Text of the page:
This is one of the best-known endpoint DLP products in the industry. It is effective and straightforward to deploy and set up. It contains all of the forensic tools necessary to perform a data exfiltration investigation. The tool covers the full gamut of exfiltration vectors from malware-induced - noting, of course, that SSL or other encryption used by malware to steal data may impact detection - to user data theft or accident. In this regard, it adheres to the traditional definition of what an endpoint DLP product should do. While it does not have malware detection or alerting capabilities that one might expect in an endpoint security product, that is not the sandbox in which DeviceLock plays. It is very focused on DLP and does that extremely well.
Any DLP product needs to watch such things as peripherals and network connections. This tool does that. It is policy-driven and it can be configured to intercept specific organizational keywords for such things as trade secrets. Its network monitoring is protocol and context aware. So an exfiltration through Facebook, Skype and an instant messaging route will be caught.
DeviceLock is not restricted to physical devices, of course. We tested in our virtual and our physical environments. As regards detection in the virtual, there are lots of ways to address devices in a virtual system. For example, you could be accessing virtual endpoints using remote desktop protocol (RDP) or VMware View, as we did at a university where we deployed virtualization. This limits what the user sees and can do. For example, our malware forensics lab was set up to avoid student removal of malware samples. We did that by placing the endpoint in the virtual and allowing the students to access only using RDP.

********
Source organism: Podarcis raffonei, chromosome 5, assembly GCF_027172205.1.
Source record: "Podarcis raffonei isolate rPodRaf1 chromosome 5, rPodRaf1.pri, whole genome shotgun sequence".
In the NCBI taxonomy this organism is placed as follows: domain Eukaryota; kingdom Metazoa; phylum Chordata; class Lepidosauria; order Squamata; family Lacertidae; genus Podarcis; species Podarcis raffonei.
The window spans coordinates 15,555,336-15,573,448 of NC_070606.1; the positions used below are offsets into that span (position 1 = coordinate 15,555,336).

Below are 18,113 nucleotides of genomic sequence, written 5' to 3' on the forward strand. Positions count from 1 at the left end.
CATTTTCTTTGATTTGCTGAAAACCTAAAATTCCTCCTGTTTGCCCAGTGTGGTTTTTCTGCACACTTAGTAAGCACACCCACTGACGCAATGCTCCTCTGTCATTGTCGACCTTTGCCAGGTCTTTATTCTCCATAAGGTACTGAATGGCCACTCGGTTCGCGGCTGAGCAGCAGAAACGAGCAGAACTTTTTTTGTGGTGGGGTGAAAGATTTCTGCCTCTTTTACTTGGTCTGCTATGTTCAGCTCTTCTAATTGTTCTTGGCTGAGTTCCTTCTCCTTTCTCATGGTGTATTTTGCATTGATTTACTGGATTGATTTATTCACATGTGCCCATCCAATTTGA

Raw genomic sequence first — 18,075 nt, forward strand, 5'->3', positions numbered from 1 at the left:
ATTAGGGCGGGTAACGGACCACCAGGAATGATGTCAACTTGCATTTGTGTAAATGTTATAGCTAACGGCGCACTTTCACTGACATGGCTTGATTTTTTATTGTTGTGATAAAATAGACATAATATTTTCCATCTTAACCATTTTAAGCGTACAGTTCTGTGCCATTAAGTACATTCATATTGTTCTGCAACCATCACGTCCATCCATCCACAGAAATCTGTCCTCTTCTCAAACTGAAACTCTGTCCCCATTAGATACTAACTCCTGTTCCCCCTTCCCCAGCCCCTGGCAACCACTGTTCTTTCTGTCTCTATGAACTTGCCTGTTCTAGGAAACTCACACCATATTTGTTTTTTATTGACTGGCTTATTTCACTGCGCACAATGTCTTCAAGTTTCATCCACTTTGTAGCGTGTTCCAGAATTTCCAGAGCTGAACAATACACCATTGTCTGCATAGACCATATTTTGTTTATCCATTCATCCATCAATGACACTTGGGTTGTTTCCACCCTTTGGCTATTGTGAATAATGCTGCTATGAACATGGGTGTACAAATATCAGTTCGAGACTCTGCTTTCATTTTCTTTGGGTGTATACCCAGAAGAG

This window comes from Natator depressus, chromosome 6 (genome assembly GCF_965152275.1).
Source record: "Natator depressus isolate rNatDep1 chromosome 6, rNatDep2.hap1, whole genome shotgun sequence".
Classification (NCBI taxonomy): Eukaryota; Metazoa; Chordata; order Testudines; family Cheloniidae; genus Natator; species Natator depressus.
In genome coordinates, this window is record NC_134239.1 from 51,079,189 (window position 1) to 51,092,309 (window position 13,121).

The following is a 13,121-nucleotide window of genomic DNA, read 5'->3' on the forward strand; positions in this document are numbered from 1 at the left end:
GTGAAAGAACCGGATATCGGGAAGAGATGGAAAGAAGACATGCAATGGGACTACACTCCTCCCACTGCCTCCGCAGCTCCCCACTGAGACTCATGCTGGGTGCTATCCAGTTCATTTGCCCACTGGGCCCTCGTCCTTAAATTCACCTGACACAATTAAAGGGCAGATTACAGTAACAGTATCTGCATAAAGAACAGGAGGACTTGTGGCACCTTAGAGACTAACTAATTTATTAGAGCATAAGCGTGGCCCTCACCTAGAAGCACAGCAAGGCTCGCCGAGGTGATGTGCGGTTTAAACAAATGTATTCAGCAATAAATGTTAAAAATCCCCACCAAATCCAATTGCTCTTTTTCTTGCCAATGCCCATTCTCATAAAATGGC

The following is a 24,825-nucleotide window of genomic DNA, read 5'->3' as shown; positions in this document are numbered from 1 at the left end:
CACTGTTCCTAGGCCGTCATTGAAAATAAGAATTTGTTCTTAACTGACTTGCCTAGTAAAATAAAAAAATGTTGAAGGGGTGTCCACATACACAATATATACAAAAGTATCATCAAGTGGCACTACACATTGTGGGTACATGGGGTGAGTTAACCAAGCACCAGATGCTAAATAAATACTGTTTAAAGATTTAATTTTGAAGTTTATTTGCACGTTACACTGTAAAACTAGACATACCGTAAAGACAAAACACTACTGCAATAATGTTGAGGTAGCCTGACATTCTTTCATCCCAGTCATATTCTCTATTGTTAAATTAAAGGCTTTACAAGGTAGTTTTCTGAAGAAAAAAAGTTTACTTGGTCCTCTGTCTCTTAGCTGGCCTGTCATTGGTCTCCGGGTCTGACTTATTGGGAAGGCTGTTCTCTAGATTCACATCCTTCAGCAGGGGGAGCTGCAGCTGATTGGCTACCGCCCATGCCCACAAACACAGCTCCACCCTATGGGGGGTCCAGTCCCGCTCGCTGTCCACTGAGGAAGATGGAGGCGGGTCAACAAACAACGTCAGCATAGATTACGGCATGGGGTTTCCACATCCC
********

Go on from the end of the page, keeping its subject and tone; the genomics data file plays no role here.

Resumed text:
That is fine for protecting against file removal, but what about going to a virtual endpoint, opening a document and reading it, which is captured on the physical workstation. Even RDP won't prevent that and it may be nearly undetectable since reading a document is a normal activity. However, DeviceLock addresses that problem and will alert and capture evidentiary data to facilitate an investigation.
DeviceLock is administered in cooperation with Microsoft Active Directory using a snap-in Microsoft Management Console for deployment. Of course there is a server component and a web console for day-to-day management of such things as policies and alerting. Alerting can be done using SNMP or SMTP. The product even has a 30-plus language optical character recognition system.
Data-at-rest detection and endpoint remediation are functions of the optional Discovery module. In addition to the provided content filtering templates, there are specialized capabilities, including regular expressions and binary discovery of file types avoiding the trick of renaming a file with an incorrect extension to make it look harmless. Most of the templates are useful as supplied, but modifying them is a very straightforward process.
The endpoint agents can be deployed as any other Microsoft software deployment or the DeviceLock Enterprise Manager can be used for that as well as for management of the agents when deployed.
The website is among the best we've seen. Everything one needs - whether making the selection of a new product or already a DeviceLock customer - is right there available for download. In addition, there are quite a few bits of supplementary materials such as white papers. Support is available eight-hours-a-day/five-days-a-week by phone and email/web tickets any time. It is included in the price of the product. Premium services are available at extra cost.